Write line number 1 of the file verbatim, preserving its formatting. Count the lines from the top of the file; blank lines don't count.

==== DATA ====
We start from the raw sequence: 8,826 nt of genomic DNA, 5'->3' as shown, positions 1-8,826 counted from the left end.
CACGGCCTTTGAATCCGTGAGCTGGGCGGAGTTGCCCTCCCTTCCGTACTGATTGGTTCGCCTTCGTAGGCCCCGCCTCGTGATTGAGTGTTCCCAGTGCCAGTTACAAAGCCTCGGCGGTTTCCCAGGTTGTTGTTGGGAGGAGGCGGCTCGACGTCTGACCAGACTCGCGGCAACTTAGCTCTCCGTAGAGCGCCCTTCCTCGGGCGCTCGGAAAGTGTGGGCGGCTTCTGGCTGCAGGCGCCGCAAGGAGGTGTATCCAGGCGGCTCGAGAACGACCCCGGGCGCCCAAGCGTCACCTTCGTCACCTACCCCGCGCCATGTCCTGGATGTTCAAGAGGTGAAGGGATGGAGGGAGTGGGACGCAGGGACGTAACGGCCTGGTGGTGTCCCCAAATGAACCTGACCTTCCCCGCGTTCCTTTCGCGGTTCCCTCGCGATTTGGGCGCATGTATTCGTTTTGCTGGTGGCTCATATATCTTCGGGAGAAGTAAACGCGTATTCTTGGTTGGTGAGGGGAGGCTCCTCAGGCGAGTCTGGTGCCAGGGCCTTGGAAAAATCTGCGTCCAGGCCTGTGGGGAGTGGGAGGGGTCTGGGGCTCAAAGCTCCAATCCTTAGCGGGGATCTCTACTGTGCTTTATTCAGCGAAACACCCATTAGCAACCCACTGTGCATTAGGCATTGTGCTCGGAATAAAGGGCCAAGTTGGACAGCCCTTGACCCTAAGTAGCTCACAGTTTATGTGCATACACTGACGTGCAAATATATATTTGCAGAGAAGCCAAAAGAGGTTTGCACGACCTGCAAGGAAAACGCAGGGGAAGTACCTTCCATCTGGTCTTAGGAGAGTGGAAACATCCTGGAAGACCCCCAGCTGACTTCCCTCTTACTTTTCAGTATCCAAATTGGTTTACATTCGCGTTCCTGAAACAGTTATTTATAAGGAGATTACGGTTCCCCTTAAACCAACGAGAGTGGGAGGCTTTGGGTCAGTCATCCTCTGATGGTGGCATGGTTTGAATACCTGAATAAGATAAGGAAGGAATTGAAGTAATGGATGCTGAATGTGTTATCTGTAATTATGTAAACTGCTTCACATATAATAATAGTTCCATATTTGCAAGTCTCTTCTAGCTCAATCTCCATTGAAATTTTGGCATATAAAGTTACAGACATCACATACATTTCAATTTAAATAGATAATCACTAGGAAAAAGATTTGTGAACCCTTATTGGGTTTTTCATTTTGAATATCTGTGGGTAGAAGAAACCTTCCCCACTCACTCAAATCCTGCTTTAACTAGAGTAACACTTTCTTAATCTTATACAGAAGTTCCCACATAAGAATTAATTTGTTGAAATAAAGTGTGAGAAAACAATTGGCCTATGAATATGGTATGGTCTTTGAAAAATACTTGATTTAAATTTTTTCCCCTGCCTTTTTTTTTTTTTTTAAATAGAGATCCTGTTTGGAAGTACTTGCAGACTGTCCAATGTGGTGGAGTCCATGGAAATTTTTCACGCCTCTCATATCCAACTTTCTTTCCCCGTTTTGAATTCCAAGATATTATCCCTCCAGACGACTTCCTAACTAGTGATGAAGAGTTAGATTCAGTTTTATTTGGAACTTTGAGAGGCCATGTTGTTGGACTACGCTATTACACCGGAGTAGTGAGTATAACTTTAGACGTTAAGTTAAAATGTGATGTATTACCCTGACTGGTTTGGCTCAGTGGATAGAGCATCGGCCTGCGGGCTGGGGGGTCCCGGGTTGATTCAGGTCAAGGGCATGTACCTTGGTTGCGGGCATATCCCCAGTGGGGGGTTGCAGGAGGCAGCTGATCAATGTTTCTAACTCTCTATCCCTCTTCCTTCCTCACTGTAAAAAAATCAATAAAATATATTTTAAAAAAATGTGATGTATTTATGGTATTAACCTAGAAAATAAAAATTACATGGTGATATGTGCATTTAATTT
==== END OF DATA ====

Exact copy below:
We start from the raw sequence: 8,826 nt of genomic DNA, 5'->3' as shown, positions 1-8,826 counted from the left end.